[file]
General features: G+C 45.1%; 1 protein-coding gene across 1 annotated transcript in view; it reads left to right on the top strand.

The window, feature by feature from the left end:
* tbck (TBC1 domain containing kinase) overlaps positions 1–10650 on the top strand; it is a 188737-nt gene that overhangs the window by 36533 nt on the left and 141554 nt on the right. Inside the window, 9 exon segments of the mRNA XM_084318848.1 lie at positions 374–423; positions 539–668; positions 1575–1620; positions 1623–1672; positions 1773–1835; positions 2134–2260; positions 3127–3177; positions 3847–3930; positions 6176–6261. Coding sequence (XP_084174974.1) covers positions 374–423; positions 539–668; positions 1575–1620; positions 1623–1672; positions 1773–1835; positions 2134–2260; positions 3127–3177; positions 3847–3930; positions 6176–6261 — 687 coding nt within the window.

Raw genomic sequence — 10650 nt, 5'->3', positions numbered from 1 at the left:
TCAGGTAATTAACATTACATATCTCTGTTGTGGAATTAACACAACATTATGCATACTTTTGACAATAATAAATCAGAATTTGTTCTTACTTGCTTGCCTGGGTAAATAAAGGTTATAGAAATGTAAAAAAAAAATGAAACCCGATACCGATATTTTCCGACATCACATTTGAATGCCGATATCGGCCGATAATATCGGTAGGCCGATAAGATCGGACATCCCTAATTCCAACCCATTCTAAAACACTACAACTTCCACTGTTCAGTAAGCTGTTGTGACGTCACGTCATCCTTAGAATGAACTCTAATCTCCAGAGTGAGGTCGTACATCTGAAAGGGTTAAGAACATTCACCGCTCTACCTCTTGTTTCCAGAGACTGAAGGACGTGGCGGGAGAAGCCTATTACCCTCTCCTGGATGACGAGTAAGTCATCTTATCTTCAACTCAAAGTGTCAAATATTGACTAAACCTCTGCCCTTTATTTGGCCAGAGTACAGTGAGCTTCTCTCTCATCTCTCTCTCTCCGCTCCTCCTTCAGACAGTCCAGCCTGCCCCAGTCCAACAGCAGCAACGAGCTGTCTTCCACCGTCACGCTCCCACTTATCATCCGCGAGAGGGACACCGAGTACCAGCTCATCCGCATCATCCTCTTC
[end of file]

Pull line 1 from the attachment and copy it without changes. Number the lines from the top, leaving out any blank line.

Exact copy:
General features: G+C 45.1%; 1 protein-coding gene across 1 annotated transcript in view; it reads left to right on the top strand.